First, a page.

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The developer said he wasn't issuing a threat, but city officials said it sure sounded like one.

The future of Gerald Anderson's involvement in the city's most ambitious economic development effort slammed into a hurdle Tuesday when Anderson said he'd sue to disconnect 300 acres from South Jordan if the City Council didn't immediately meet zoning requests.He said he wasn't "holding a gun to the council's head," but after explaining he'd been unable to give residents who now own land in a planned special improvement district concrete answers about the project, Anderson dropped a bomb on the group.

"If the city doesn't want this type of development in this part of town, if you don't want to pay . . . we've got to look at the possibility of disconnecting ourselves from the city," Anderson said.

The disconnection would include the 300 acres where Anderson has proposed a development to include commercial, retail and multifamily housing.

City officials said they were disappointed at Anderson's threat. "We think it's counterproductive. It's why developers get a bad name for themselves," City Administrator Dave Millheim said.

In late June, the council voted to support Anderson's development efforts to bring a 300-acre development to the area between 10600 South and 11400 South near I-15.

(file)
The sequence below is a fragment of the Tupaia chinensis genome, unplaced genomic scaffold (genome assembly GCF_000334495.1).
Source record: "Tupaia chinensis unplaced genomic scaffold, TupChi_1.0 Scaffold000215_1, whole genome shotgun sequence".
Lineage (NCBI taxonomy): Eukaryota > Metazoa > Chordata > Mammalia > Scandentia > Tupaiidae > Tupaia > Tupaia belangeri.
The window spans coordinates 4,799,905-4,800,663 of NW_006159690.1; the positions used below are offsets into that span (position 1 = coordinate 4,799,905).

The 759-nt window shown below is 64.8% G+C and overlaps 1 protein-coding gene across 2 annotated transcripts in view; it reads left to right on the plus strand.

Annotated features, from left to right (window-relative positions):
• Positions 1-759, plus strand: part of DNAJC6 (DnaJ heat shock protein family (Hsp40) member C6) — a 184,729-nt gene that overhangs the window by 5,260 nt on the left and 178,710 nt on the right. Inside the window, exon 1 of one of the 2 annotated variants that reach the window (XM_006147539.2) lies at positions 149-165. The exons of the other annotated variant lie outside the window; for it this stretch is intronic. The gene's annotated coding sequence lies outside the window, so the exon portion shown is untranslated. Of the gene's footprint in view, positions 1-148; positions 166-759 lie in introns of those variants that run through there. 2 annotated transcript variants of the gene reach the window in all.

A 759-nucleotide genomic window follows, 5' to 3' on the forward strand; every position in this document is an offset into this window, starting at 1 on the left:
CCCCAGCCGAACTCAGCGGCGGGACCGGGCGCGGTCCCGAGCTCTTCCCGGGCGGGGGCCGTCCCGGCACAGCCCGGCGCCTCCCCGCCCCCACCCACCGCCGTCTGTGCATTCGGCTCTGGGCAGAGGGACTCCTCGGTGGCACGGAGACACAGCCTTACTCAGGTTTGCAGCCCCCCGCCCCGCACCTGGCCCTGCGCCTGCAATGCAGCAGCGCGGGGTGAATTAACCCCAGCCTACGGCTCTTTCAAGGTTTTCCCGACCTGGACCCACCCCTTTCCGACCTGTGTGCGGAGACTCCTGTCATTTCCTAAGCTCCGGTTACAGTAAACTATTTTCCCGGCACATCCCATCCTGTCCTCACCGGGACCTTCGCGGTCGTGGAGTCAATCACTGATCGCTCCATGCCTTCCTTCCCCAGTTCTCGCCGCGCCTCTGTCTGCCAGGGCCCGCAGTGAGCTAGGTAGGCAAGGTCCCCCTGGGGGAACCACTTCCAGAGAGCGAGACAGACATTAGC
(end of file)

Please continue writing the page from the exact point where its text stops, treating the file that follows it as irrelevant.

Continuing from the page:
Residents whose property values are expected to increase within the established special improvement district designation were expected to pay some costs for the project. Parcels within a special improvement district have adjusted tax rates based on their assessed value and access to road frontage.

The project is designed to be the South Jordan equivalent of Sandy's Utah Auto Mall, a huge contributer to that city's tax base.

Anderson originally approached the city about the development, and has carefully orchestrated conversations and meetings with landowners in the area.

When Anderson implied the city hadn't done a good job informing residents about the improvement district, Councilman Jack Peck quickly reminded Anderson that the district idea was his. "The intent was to help you out, not to help out the residents.

"You shouldn't be making the city the bad guy in this," Peck said. "We could do this project anyway."

Although the city and Anderson have worked well together in discussions about intricate financing, zoning and land sale details, Tuesday's announcement was a "huge step backward," Millheim said.

"The council is still very optimistic about the area, but it's not optimistic about the methods," Millheim said. "And I'm frankly not optimistic about the SID."

Council directed city staff to pursue a master plan for the 330-acre area and see if it's possible to speed up the process, but laws requiring advanced notice for public hearings mean it's going to take some time, Millheim said.

"It's our attitude that haste makes waste," he said. "The city wants to do it right and they want to do it once. This is very important to us."